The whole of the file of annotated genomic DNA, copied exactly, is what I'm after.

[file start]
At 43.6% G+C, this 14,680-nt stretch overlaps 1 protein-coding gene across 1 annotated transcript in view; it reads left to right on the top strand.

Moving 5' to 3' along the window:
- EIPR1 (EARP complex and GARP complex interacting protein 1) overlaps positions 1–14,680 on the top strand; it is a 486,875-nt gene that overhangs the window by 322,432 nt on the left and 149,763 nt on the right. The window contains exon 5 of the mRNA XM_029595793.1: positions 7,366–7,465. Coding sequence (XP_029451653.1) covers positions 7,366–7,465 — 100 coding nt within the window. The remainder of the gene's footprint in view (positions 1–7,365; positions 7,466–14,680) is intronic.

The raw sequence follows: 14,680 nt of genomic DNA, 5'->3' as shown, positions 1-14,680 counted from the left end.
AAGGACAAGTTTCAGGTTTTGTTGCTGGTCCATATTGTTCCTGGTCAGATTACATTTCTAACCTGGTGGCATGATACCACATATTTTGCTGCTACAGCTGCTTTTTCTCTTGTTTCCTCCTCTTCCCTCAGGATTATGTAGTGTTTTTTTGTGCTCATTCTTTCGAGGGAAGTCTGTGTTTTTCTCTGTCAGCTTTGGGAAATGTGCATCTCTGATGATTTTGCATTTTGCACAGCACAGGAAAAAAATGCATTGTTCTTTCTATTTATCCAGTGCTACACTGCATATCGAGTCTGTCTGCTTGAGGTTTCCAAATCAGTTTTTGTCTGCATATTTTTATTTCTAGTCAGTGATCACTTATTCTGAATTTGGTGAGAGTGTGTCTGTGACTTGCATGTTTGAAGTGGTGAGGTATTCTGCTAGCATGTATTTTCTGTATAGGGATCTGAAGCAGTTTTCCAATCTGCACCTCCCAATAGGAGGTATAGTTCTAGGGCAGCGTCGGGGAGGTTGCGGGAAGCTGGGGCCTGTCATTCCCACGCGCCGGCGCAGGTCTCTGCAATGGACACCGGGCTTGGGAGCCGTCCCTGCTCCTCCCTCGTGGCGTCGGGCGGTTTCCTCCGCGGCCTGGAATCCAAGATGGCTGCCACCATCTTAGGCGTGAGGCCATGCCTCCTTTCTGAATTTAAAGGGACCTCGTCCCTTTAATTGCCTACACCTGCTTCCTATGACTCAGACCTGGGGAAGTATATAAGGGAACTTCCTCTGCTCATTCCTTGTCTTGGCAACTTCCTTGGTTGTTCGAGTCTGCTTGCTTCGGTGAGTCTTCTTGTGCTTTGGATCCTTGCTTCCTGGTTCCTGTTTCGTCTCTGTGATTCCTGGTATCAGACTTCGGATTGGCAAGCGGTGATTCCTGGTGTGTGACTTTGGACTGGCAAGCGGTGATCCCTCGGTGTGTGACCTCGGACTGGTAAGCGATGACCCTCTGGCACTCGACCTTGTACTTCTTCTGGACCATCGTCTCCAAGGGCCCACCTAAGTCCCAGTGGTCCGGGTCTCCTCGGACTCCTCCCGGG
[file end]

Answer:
At 43.6% G+C, this 14,680-nt stretch overlaps 1 protein-coding gene across 1 annotated transcript in view; it reads left to right on the top strand.

Moving 5' to 3' along the window:
- EIPR1 (EARP complex and GARP complex interacting protein 1) overlaps positions 1–14,680 on the top strand; it is a 486,875-nt gene that overhangs the window by 322,432 nt on the left and 149,763 nt on the right. The window contains exon 5 of the mRNA XM_029595793.1: positions 7,366–7,465. Coding sequence (XP_029451653.1) covers positions 7,366–7,465 — 100 coding nt within the window. The remainder of the gene's footprint in view (positions 1–7,365; positions 7,466–14,680) is intronic.

The raw sequence follows: 14,680 nt of genomic DNA, 5'->3' as shown, positions 1-14,680 counted from the left end.
AAGGACAAGTTTCAGGTTTTGTTGCTGGTCCATATTGTTCCTGGTCAGATTACATTTCTAACCTGGTGGCATGATACCACATATTTTGCTGCTACAGCTGCTTTTTCTCTTGTTTCCTCCTCTTCCCTCAGGATTATGTAGTGTTTTTTTGTGCTCATTCTTTCGAGGGAAGTCTGTGTTTTTCTCTGTCAGCTTTGGGAAATGTGCATCTCTGATGATTTTGCATTTTGCACAGCACAGGAAAAAAATGCATTGTTCTTTCTATTTATCCAGTGCTACACTGCATATCGAGTCTGTCTGCTTGAGGTTTCCAAATCAGTTTTTGTCTGCATATTTTTATTTCTAGTCAGTGATCACTTATTCTGAATTTGGTGAGAGTGTGTCTGTGACTTGCATGTTTGAAGTGGTGAGGTATTCTGCTAGCATGTATTTTCTGTATAGGGATCTGAAGCAGTTTTCCAATCTGCACCTCCCAATAGGAGGTATAGTTCTAGGGCAGCGTCGGGGAGGTTGCGGGAAGCTGGGGCCTGTCATTCCCACGCGCCGGCGCAGGTCTCTGCAATGGACACCGGGCTTGGGAGCCGTCCCTGCTCCTCCCTCGTGGCGTCGGGCGGTTTCCTCCGCGGCCTGGAATCCAAGATGGCTGCCACCATCTTAGGCGTGAGGCCATGCCTCCTTTCTGAATTTAAAGGGACCTCGTCCCTTTAATTGCCTACACCTGCTTCCTATGACTCAGACCTGGGGAAGTATATAAGGGAACTTCCTCTGCTCATTCCTTGTCTTGGCAACTTCCTTGGTTGTTCGAGTCTGCTTGCTTCGGTGAGTCTTCTTGTGCTTTGGATCCTTGCTTCCTGGTTCCTGTTTCGTCTCTGTGATTCCTGGTATCAGACTTCGGATTGGCAAGCGGTGATTCCTGGTGTGTGACTTTGGACTGGCAAGCGGTGATCCCTCGGTGTGTGACCTCGGACTGGTAAGCGATGACCCTCTGGCACTCGACCTTGTACTTCTTCTGGACCATCGTCTCCAAGGGCCCACCTAAGTCCCAGTGGTCCGGGTCTCCTCGGACTCCTCCCGGG